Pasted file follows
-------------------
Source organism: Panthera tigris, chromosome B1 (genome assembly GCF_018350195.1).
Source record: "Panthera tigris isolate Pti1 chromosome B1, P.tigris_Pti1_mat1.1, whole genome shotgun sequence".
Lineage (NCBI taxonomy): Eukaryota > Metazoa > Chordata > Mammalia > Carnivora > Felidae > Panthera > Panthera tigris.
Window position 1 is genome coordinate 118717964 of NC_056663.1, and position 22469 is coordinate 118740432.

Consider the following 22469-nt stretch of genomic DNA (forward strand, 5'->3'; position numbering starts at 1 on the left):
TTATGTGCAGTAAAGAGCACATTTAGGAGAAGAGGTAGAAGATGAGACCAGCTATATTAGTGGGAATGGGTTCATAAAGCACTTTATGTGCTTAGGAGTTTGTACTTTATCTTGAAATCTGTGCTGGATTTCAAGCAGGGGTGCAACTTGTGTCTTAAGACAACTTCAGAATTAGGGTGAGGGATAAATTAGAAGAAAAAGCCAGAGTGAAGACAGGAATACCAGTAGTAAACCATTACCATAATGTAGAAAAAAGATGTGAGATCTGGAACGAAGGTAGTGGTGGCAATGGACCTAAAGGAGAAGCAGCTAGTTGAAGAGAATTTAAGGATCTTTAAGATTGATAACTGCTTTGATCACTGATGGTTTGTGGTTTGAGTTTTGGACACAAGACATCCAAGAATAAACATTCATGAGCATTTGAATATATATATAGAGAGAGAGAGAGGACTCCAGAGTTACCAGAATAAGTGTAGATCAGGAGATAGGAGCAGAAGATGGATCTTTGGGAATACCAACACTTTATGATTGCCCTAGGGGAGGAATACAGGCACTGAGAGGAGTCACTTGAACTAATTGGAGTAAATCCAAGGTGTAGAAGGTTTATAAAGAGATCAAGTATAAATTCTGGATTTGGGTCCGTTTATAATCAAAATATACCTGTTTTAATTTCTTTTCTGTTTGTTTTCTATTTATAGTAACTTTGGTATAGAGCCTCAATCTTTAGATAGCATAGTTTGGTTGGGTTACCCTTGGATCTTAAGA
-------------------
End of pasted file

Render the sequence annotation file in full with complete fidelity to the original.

Source organism: Panthera tigris, chromosome B1 (genome assembly GCF_018350195.1).
Source record: "Panthera tigris isolate Pti1 chromosome B1, P.tigris_Pti1_mat1.1, whole genome shotgun sequence".
Lineage (NCBI taxonomy): Eukaryota > Metazoa > Chordata > Mammalia > Carnivora > Felidae > Panthera > Panthera tigris.
Window position 1 is genome coordinate 118717964 of NC_056663.1, and position 22469 is coordinate 118740432.

Consider the following 22469-nt stretch of genomic DNA (forward strand, 5'->3'; position numbering starts at 1 on the left):
TTATGTGCAGTAAAGAGCACATTTAGGAGAAGAGGTAGAAGATGAGACCAGCTATATTAGTGGGAATGGGTTCATAAAGCACTTTATGTGCTTAGGAGTTTGTACTTTATCTTGAAATCTGTGCTGGATTTCAAGCAGGGGTGCAACTTGTGTCTTAAGACAACTTCAGAATTAGGGTGAGGGATAAATTAGAAGAAAAAGCCAGAGTGAAGACAGGAATACCAGTAGTAAACCATTACCATAATGTAGAAAAAAGATGTGAGATCTGGAACGAAGGTAGTGGTGGCAATGGACCTAAAGGAGAAGCAGCTAGTTGAAGAGAATTTAAGGATCTTTAAGATTGATAACTGCTTTGATCACTGATGGTTTGTGGTTTGAGTTTTGGACACAAGACATCCAAGAATAAACATTCATGAGCATTTGAATATATATATAGAGAGAGAGAGAGGACTCCAGAGTTACCAGAATAAGTGTAGATCAGGAGATAGGAGCAGAAGATGGATCTTTGGGAATACCAACACTTTATGATTGCCCTAGGGGAGGAATACAGGCACTGAGAGGAGTCACTTGAACTAATTGGAGTAAATCCAAGGTGTAGAAGGTTTATAAAGAGATCAAGTATAAATTCTGGATTTGGGTCCGTTTATAATCAAAATATACCTGTTTTAATTTCTTTTCTGTTTGTTTTCTATTTATAGTAACTTTGGTATAGAGCCTCAATCTTTAGATAGCATAGTTTGGTTGGGTTACCCTTGGATCTTAAGA